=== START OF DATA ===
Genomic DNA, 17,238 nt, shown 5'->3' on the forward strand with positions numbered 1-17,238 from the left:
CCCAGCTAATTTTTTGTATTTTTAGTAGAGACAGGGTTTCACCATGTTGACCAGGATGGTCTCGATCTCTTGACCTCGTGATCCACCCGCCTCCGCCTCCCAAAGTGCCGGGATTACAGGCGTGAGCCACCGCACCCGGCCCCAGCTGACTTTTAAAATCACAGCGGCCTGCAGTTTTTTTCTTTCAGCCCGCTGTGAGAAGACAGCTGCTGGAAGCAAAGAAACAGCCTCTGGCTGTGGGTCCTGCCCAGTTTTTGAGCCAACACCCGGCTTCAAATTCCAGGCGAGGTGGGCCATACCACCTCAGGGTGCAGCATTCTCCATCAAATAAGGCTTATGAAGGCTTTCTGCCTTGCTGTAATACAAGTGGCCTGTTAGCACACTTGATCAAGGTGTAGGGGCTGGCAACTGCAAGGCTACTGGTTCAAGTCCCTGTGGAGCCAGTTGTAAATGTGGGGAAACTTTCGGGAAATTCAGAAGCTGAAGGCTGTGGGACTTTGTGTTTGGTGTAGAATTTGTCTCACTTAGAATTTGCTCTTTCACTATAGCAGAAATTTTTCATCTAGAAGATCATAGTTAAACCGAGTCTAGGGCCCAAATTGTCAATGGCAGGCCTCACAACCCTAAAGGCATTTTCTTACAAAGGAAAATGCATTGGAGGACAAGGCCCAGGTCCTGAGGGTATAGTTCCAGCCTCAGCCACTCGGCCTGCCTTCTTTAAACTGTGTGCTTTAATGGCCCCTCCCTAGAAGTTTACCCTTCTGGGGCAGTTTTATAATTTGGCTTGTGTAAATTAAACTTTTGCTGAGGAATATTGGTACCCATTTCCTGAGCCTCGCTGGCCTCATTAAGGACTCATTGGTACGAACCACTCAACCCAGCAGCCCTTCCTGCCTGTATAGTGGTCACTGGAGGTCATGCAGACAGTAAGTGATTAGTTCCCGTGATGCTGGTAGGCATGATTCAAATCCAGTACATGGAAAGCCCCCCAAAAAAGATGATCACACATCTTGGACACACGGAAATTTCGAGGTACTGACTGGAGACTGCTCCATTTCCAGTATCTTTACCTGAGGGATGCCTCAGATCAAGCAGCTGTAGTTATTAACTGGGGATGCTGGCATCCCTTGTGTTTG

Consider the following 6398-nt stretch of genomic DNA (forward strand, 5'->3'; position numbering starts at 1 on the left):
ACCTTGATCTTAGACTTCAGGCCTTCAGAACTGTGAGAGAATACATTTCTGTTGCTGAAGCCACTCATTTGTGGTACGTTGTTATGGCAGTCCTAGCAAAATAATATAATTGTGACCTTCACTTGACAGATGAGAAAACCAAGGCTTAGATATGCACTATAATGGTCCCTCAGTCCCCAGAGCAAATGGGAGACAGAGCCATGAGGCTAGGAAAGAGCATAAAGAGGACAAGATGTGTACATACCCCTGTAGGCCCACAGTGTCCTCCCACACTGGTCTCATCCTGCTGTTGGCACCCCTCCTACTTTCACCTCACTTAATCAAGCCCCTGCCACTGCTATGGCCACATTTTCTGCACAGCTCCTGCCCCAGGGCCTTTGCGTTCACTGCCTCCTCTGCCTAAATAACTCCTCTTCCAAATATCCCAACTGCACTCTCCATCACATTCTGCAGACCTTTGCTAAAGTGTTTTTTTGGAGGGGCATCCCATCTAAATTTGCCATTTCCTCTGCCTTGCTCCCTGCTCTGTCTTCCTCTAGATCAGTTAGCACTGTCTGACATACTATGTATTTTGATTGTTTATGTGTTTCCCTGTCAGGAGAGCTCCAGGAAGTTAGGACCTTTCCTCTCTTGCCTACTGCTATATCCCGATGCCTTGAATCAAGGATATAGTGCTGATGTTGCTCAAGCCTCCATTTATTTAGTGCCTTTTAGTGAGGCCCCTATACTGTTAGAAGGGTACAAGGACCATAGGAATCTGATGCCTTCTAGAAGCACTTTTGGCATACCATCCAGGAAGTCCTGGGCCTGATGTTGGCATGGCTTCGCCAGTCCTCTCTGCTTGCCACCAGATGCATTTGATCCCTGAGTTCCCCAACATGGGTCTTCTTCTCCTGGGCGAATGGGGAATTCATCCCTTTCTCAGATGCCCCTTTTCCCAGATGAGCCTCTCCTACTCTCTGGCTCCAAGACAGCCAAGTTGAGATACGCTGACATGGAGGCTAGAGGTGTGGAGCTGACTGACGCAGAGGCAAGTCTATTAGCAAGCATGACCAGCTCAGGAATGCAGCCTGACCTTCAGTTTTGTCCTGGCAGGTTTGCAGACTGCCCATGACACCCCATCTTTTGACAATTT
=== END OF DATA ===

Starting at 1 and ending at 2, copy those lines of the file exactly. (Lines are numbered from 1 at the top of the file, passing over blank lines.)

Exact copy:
Genomic DNA, 17,238 nt, shown 5'->3' on the forward strand with positions numbered 1-17,238 from the left:
CCCAGCTAATTTTTTGTATTTTTAGTAGAGACAGGGTTTCACCATGTTGACCAGGATGGTCTCGATCTCTTGACCTCGTGATCCACCCGCCTCCGCCTCCCAAAGTGCCGGGATTACAGGCGTGAGCCACCGCACCCGGCCCCAGCTGACTTTTAAAATCACAGCGGCCTGCAGTTTTTTTCTTTCAGCCCGCTGTGAGAAGACAGCTGCTGGAAGCAAAGAAACAGCCTCTGGCTGTGGGTCCTGCCCAGTTTTTGAGCCAACACCCGGCTTCAAATTCCAGGCGAGGTGGGCCATACCACCTCAGGGTGCAGCATTCTCCATCAAATAAGGCTTATGAAGGCTTTCTGCCTTGCTGTAATACAAGTGGCCTGTTAGCACACTTGATCAAGGTGTAGGGGCTGGCAACTGCAAGGCTACTGGTTCAAGTCCCTGTGGAGCCAGTTGTAAATGTGGGGAAACTTTCGGGAAATTCAGAAGCTGAAGGCTGTGGGACTTTGTGTTTGGTGTAGAATTTGTCTCACTTAGAATTTGCTCTTTCACTATAGCAGAAATTTTTCATCTAGAAGATCATAGTTAAACCGAGTCTAGGGCCCAAATTGTCAATGGCAGGCCTCACAACCCTAAAGGCATTTTCTTACAAAGGAAAATGCATTGGAGGACAAGGCCCAGGTCCTGAGGGTATAGTTCCAGCCTCAGCCACTCGGCCTGCCTTCTTTAAACTGTGTGCTTTAATGGCCCCTCCCTAGAAGTTTACCCTTCTGGGGCAGTTTTATAATTTGGCTTGTGTAAATTAAACTTTTGCTGAGGAATATTGGTACCCATTTCCTGAGCCTCGCTGGCCTCATTAAGGACTCATTGGTACGAACCACTCAACCCAGCAGCCCTTCCTGCCTGTATAGTGGTCACTGGAGGTCATGCAGACAGTAAGTGATTAGTTCCCGTGATGCTGGTAGGCATGATTCAAATCCAGTACATGGAAAGCCCCCCAAAAAAGATGATCACACATCTTGGACACACGGAAATTTCGAGGTACTGACTGGAGACTGCTCCATTTCCAGTATCTTTACCTGAGGGATGCCTCAGATCAAGCAGCTGTAGTTATTAACTGGGGATGCTGGCATCCCTTGTGTTTG